A century of misery

A century of misery

April 15th, 2013 in Opinion Free Press

One hundred years ago this year, the states ratified the 16th Amendment allowing the federal government to "have power to lay and collect taxes on incomes." Within months, Americans were filling out the first income tax forms.

In the 1913 tax year, no one who made less than $20,000 -- the equivalent of $458,000 in today's dollars -- paid a dime in income tax. Now Americans earning $458,000 typically fork over $181,368 in federal income taxes.

A century ago, the federal income tax brackets ranged from 1 percent to 6 percent, and that 6 percent top tax rate only applied to those fortunate enough to earn $500,000, or $11.4 million in 2013 dollars. Now, marginal tax rates range all the way up to 39.6 percent and the lowest tax bracket is 10 percent. Some low-income Americans today pay a higher percentage of taxes than the wealthiest taxpayers in 1913.

In today's dollars, the first Tax Day -- the deadline for filing federal income tax returns -- after the implementation of the national income tax brought in $16.6 billion. This year, the income tax will take $2.7 trillion from hard-working Americans.

So why has the income tax grown to take so much money from so many Americans?

Sure, there are more people today than in 1913. But only about three times more. Income tax revenues are 160 times more now than a century ago.

The real reason the income tax is such a burden on Americans is the explosive growth in federal spending. The federal budget in 1913 was about $17 billion in current dollars, or $174 per person. This year, the federal budget is expected to top $3.8 trillion -- an inexcusable $12,050 for every man, woman and child in America.

While no one imagined in 1913 that we would need an Air Force or roads would grow into the expensive necessity they have become, there's still no logical explanation for a 7,000 percent per capita federal spending increase in a century.


There's also no logical reason why the federal tax code is so complex and complying with tax laws is so frustrating.

The 1913 Form 1040 was four pages long, including a one-page instruction sheet. Last year, the instructions alone for the Form 1040 topped out at 189 pages -- the same length as the Ray Bradbury classic "Fahrenheit 451."

The current federal tax code is an eye-popping 73,954 pages, exactly 73,554 pages longer than the 1913 tax code, Americans for Tax Reform discovered.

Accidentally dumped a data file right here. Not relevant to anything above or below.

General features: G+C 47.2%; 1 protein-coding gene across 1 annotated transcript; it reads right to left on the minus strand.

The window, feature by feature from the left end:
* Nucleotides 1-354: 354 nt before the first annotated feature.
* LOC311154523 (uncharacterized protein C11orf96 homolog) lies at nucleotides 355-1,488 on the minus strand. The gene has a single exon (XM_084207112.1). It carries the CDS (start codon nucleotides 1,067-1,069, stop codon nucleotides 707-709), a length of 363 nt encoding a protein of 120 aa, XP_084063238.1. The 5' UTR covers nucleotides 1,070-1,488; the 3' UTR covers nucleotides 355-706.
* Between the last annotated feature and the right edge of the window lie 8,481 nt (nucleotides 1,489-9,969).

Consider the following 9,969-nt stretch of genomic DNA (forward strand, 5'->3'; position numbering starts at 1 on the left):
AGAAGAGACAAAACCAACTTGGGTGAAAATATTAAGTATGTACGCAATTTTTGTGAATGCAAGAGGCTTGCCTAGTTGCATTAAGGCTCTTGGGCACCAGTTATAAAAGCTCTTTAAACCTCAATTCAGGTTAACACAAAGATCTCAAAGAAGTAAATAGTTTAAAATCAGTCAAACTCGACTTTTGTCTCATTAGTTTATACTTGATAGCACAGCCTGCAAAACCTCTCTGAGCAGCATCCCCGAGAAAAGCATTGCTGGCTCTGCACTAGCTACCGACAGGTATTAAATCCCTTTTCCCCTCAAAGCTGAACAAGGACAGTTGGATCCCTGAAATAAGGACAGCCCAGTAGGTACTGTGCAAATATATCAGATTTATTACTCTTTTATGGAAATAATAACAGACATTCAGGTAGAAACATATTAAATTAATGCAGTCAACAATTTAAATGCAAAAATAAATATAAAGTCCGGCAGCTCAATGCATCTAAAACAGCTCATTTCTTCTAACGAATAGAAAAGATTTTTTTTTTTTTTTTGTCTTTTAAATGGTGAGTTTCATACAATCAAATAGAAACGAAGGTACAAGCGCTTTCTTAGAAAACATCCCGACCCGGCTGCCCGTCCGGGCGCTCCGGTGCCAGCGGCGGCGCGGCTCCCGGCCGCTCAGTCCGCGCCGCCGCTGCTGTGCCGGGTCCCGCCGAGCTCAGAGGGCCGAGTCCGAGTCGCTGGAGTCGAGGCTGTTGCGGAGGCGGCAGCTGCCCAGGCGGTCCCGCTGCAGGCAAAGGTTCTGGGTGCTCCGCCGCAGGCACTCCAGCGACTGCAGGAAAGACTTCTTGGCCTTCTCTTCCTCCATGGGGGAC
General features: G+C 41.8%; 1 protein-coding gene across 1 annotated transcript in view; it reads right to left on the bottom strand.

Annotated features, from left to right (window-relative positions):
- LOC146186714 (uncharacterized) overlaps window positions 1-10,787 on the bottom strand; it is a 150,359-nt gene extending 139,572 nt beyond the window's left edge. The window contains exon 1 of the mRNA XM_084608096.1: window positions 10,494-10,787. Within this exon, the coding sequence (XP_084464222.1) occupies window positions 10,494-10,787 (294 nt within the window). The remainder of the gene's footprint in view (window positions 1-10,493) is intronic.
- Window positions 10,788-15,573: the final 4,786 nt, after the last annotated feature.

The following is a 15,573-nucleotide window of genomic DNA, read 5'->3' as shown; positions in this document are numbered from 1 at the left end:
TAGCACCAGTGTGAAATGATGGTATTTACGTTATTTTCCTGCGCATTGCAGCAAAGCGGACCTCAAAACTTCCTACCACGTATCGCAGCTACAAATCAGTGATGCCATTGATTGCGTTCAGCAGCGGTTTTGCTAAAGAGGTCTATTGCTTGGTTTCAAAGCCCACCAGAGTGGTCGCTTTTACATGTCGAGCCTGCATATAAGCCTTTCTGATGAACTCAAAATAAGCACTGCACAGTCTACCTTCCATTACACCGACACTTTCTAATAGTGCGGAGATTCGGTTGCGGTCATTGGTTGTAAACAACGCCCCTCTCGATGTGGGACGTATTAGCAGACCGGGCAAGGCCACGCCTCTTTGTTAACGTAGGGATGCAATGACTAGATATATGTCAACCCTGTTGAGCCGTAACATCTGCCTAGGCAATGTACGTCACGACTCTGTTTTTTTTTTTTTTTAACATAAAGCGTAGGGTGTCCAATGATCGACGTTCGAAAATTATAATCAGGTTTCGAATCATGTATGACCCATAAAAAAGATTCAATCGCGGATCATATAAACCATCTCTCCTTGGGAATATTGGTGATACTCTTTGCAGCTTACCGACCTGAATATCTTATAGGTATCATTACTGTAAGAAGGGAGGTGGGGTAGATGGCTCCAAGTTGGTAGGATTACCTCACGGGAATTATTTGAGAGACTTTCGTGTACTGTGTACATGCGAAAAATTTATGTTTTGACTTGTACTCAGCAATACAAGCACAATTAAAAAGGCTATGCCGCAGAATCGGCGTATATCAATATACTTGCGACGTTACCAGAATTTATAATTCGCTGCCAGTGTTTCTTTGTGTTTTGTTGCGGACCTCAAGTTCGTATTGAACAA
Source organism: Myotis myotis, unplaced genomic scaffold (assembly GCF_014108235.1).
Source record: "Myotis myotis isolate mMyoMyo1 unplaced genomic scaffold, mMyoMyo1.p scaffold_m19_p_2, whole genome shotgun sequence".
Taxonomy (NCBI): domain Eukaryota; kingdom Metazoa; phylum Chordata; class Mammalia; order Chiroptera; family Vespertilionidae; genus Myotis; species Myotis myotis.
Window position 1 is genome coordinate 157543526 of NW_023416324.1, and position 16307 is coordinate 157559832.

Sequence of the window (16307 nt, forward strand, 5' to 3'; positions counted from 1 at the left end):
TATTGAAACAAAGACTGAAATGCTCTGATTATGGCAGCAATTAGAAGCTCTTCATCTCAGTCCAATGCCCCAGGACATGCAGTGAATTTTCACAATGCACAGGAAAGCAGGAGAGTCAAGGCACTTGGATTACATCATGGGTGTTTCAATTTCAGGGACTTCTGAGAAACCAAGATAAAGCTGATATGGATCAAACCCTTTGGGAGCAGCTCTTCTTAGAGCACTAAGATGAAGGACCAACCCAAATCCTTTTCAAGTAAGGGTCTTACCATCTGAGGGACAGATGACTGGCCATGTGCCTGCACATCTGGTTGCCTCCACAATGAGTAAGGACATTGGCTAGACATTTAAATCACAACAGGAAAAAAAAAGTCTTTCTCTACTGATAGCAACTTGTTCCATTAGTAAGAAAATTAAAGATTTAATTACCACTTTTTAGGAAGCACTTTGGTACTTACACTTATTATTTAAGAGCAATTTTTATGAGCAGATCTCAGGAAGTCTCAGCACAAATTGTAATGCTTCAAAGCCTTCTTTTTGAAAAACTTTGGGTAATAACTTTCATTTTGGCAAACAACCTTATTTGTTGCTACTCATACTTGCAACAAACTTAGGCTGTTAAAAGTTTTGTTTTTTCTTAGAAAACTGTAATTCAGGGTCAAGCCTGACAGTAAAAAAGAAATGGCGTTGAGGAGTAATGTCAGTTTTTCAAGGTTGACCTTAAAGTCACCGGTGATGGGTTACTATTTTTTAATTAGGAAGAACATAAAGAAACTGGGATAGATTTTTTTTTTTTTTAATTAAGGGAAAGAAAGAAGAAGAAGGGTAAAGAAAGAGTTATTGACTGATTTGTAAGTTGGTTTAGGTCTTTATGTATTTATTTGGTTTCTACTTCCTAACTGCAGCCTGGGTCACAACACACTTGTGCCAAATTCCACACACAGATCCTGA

The 1913 income tax form allowed five deductions and one exemption. Today, there are more than 300 exemptions, deductions and credits, the congressional Joint Committee on Taxation found.

According to the National Taxpayers Union, Americans spent 6.38 billion hours doing their taxes last year, or the equivalent of about 3.19 million employees working 40-hour weeks year-round with just two weeks off. Tax preparation alone will cost Americans about $195 billion this year.

Why doesn't the federal government drop all of the tax breaks, loopholes and carve-outs that create such a confounding tax structure? Why not just develop a fairer, flatter tax system?

Because doing so would cut out the millions of dollars in campaign contributions that members of Congress receive every year to create and maintain preferential tax treatment for interest groups.

Since tax preparation is a multi-billion industry, it's also not likely that lawmakers want to battle the backlash from accountants and tax-prep companies that would result if taxes were made simple enough so that everyone could do his or her own.

Tax Day could become a much less dreaded, frustrating experience if Congress would only spend less and stop trading tax breaks for campaign contributions. Unfortunately, that seems unlikely since responsible budgeting and creating a fairer, flatter tax structure would require principles and courage, two qualities that have become rarer in Congress with each passing year since the federal income tax was created a century ago.